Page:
Red Sox pitching issues require an Occam’s razor approach

BOSTON, MA - OCTOBER 31: Boston Red Sox Manager Alex Cora holds the World Series trophy during the 2018 World Series victory parade on October 31, 2018 in Boston, Massachusetts. (Photo by Adam Glanzman/Getty Images)
BOSTON, MA - OCTOBER 31: Boston Red Sox Manager Alex Cora holds the World Series trophy during the 2018 World Series victory parade on October 31, 2018 in Boston, Massachusetts. (Photo by Adam Glanzman/Getty Images) /

The Boston Red Sox pitching staff with special emphasis on the rotation is a disaster.  Maybe an Occam’s razor is the simplest approach?

The Red Sox won 108 games in 2018 and went through the playoffs like a locust swarm would to a Kansas wheat field, but now you have 2019 and life support beckons. Is this a bad team? The play between the lines details that aspect of the game and despite stellar personal resumes this squad is flopping around like a beached tuna.

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In the world of urgent care, one can run to the local dispensary for a quick evaluation of a cold, bruise, or mysterious ache. Medical advice is dispensed, instructions are given, and a pharmacy called if necessary. Right now for the Red Sox the baseball doctors on call – manager Alex Cora and president of baseball operations Dave Dombrowski are examining the patient.

The patient is as lively as a three-day-old corpse bundled in a storage locker, but the good baseball doctors are certainly not novices in the art of resuscitation baseball style. Cora has made some minor lineup tinkering in trying to somehow get the lineup functioning a tad better.

The way the pitching staff has performed the lineup could consist of a collection that included Babe Ruth, Ted Williams, and Josh Gibson and still not produce enough runs to offset the morbid or comical efforts of a pitching staff that are getting compensated with money that could exceed the GDP of some countries. Just what ails this staff?

The metrics diehards or as some say – pinheads – are actively dissecting all the intricacies for each and every arm. I am sure that without the war room at Fenway Park a dizzying plethora of charts, graphs, and what each had for breakfast is being analyzed. Somewhere something is missing on just what type of baseball virus has suddenly neutered such an accomplished staff.

One noted item that has surfaced is the longing each arm has for the astute ability of Sandy Leon to catch a game. A virtuoso with the glove. An Einstein of catching mechanics. This is representative of the shot in the dark method and placing eternal hope that it’s the catching and not the pitching. I hardily dismiss that adventure.

There is also the rather methodical approach implemented by Cora to make sure his arms do not bend, spindle or mutilate during the season. BSI’s Sean Penney covered that fertile ground so I’ll pass. Maybe there is validity? Maybe not?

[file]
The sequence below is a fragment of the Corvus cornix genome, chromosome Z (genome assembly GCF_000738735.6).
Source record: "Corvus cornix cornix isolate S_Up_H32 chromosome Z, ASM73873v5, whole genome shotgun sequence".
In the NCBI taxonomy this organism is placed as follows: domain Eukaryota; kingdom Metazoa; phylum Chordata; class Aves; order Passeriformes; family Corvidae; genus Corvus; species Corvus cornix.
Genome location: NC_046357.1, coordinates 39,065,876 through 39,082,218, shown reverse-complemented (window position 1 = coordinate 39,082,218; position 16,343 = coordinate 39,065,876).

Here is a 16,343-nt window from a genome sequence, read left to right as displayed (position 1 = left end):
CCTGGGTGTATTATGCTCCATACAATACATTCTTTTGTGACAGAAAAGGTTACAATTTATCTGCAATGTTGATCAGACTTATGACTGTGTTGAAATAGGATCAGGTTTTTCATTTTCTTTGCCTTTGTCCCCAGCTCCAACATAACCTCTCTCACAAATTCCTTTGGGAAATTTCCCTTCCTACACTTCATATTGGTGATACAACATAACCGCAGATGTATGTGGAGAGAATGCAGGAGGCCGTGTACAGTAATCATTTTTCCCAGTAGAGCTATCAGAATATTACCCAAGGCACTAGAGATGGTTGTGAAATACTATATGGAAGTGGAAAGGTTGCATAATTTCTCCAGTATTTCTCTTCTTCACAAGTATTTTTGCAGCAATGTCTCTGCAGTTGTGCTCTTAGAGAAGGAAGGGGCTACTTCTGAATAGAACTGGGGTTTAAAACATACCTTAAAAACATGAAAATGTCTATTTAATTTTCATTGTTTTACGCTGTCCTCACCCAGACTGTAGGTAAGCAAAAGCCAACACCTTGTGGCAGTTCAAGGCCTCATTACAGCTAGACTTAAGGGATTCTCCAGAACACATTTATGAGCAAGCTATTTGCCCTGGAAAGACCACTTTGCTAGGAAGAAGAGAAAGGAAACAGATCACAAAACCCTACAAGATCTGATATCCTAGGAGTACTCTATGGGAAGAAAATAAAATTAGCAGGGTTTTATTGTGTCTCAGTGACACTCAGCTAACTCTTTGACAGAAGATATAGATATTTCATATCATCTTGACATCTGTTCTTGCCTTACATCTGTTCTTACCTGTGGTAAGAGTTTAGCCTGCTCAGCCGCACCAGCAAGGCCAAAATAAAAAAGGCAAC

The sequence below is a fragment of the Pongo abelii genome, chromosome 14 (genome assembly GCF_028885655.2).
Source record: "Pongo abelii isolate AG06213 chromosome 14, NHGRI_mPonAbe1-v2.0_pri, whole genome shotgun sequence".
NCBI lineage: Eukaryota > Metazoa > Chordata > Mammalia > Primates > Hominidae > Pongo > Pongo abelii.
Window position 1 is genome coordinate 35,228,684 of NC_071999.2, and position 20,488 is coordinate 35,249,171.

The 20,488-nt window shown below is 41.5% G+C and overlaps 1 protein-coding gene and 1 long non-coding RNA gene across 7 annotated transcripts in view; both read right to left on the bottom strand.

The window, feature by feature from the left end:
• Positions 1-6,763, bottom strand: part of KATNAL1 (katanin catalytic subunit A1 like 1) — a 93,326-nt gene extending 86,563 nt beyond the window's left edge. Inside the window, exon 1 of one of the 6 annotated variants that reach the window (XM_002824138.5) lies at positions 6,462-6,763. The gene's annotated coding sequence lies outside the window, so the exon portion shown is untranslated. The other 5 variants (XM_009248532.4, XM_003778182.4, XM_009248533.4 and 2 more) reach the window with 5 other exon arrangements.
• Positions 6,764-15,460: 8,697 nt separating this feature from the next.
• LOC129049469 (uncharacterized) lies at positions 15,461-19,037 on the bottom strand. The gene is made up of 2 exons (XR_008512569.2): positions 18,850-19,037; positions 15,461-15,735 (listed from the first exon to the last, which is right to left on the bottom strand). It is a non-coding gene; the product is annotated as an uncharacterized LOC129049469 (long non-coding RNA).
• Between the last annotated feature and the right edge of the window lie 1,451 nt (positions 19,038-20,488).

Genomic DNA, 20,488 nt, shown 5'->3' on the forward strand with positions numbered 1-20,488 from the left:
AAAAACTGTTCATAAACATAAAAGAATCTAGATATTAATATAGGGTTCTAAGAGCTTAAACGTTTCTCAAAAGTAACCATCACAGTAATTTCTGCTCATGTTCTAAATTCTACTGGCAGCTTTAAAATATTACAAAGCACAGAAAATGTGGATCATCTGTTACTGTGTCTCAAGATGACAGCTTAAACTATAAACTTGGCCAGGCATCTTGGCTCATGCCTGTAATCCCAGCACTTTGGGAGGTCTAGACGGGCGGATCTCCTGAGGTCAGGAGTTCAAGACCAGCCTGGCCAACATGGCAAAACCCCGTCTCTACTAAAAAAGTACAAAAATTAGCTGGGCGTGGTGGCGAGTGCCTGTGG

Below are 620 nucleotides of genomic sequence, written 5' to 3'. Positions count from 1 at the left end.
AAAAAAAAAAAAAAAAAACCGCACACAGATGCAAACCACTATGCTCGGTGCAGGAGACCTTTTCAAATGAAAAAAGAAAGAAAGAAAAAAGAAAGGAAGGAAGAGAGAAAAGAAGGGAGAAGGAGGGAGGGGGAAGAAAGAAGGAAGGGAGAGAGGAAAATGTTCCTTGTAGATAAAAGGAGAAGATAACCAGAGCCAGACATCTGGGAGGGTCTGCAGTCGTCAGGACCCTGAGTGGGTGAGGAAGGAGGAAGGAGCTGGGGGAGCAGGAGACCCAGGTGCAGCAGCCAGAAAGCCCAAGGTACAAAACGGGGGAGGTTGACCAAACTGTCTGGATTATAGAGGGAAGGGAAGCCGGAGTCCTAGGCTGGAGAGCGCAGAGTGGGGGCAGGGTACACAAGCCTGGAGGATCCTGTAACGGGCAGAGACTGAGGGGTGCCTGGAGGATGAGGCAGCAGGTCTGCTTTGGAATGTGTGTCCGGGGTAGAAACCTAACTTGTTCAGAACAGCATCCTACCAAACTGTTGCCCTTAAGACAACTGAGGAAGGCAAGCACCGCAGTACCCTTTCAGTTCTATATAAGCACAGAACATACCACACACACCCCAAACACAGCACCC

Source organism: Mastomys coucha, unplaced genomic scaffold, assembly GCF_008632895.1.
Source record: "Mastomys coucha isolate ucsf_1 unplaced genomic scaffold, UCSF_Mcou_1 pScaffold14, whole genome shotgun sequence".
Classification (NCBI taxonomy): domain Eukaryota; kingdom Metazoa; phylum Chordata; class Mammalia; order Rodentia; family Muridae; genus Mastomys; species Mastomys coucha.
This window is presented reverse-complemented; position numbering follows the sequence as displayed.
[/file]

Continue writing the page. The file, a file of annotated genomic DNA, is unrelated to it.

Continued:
There is also the fat cat approach meaning that three-valued arms – Chris Sale, David Price, and Nathan Eovaldi – are signed to pitch sometime into the next ice age. Does one get collectively lazy with a cushy contract? I consign that to the basement of bad ideas and trust me – I am an expert on bad ideas.

Since I started this with a medical approach I will take that advice that I often receive with my typical hypochondriac reaction to the sniffles. Just relax and time will work a cure. Ah ha! A simple deliverance is just waiting it out. When you look at the records of the patient zero’s – our rotation – nothing historically jumps out that each and everyone has suddenly decided to go pitching flat line.

Time and patience are two ingredients that are generally quite absent within the cherished halls of Red Sox Nation. Thankfully the number one nemesis to all things Red Sox – the New York Yankees – have decided to test to the extreme the health insurance system. If the dreaded Bombers had been on a run social media would really be aflame.

Meanwhile, the Tampa Bay Rays are enjoying success and taking full advantage of the Red Sox pratfall and a Yankee’s physical breakdown. The Rays are functioning on a payroll of just $73M and my good for baseball side is cheering for the Rays to repeat last seasons 90 wins. The rest of the division can just wait for a resurgence from Boston and New York.

Next. Red Sox Roundtable: Predictions for the 2019 season. dark

Patience is fine and I recommend it with disciplining children, dogs, investing, and following the Red Sox. The last one I am still diligently working on, but it is a long season and Boston has not even entered into the division games. If cream rises to the top I expect it. Just apply Occam’s razor and attendant patience as the simplest solution.